Figure 6 with 1 supplement see all
Viral gene absence and viral mutations only explain a fraction of heterogeneity observed in progeny production.

(A) Distribution of physical progeny virions. For cells infected at low multiplicity of infection (MOI), compare heterogeneity in all infected cells (left, dark gray) with cells that express all eight viral genes without non-synonymous mutations (right, blue). For cells infected at high MOI, compare heterogeneity in all infected cells (left, dark gray) with cells that express all eight viral genes (right, light gray). The outset bar on the left shows the number of cells that produced no detectable progeny. (B) Like panel (A), but for infectious progeny rather than physical progeny at low MOI. The plots showing all infected cells are duplicated from Figure 4 to facilitate direct comparison of all cells to those with complete unmutated genomes. For cells infected at low MOI, this figure shows the 91 infected cells for which we could identify the viral barcode on both barcoded genes and determine the sequence of all genes expressed by the infecting virion. For cells infected at high MOI, this figure shows the 290 infected cells for which we could identify the viral barcode on both barcoded genes.

Discussion

Most prior single-cell studies of infection have examined intracellular viral products, like mRNA transcripts or proteins (Russell et al., 2018; Sun et al., 2020; Zanini et al., 2018; Drayman et al., 2019; Brooke et al., 2013; Zhu et al., 2009; Russell et al., 2019). However, the most important outcome of infection for multi-cycle viral growth is how many progeny virions are produced by an infected cell. Prior studies of progeny production from single cells have relied on isolating individual infected cells in small volumes (Zhu et al., 2009; Schulte and Andino, 2014; Delbrück, 1945; Heldt et al., 2015). These studies have shown progeny production is highly heterogeneous, but have not provided measurements of most other properties of the infected cells – and have therefore lacked explanatory power to understand the basis for the variation in progeny production. Here, we have overcome these limitations with a new method to simultaneously measure physical and infectious progeny production alongside transcription of all viral and host genes, as well as sequencing of the genome of the virion that infected each cell.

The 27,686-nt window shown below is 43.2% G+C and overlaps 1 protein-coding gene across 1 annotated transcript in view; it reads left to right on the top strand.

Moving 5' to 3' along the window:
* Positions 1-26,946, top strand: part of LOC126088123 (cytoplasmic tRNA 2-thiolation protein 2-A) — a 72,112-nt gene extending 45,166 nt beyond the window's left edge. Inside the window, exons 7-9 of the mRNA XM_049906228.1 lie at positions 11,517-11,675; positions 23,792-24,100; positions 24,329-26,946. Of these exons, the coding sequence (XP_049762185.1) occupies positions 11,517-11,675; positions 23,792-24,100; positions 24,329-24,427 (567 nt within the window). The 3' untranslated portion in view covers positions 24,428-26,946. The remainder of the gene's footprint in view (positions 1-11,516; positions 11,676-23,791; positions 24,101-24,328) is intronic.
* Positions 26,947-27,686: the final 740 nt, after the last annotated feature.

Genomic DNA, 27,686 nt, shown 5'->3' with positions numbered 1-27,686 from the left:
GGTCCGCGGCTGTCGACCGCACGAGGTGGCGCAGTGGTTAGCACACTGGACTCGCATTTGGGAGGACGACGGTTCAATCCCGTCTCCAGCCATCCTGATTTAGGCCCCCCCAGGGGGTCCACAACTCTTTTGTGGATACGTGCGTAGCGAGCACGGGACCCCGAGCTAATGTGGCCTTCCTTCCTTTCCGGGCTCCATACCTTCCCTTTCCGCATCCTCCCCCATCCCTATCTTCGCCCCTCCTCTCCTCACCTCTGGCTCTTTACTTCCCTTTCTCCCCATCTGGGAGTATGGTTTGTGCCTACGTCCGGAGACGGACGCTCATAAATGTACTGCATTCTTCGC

The most striking finding from our work is that while viral transcription and progeny production are both highly heterogeneous across influenza-infected cells, they are not well correlated at either low MOI or high MOI. In particular, the cells that transcribe the most viral mRNA often generate no detectable progeny virions. Part of the discrepancy between these two single-cell measurements is due to the fact that cells that fail to express the influenza NS gene tend to transcribe very high levels of mRNA but produce no progeny. This result makes biological sense: one of the proteins encoded by the NS gene is NEP, which exports viral ribonucleoproteins from the nucleus (O’Neill et al., 1998), terminating their transcriptional activity (Bullido et al., 2001). NEP may also mediate a switch from transcription to genome replication by the viral polymerase (Robb et al., 2009; Mänz et al., 2012).

However, absence of NS and other defects in the viral genome only explains part of the discordance between viral transcription and progeny production in single influenza-infected cells. These two properties are often discordant even in cells expressing unmutated copies of all influenza genes. We suggest that further study of both viral and cellular factors that promote transcription versus progeny production is an interesting area for future work.

Our study has several limitations. Our experiments used a cell line rather than the differentiated airway cells that are the actual target cells during human influenza infections. We performed experiments using a single strain of H1N1 influenza at a single timepoint. We were also able to profile all relevant single-cell properties for a relatively modest number of infected cells since single-cell RNA sequencing captures only a fraction of the input cells. However, the method we have described should be extensible to other cell-culture systems and larger numbers of cells in future work.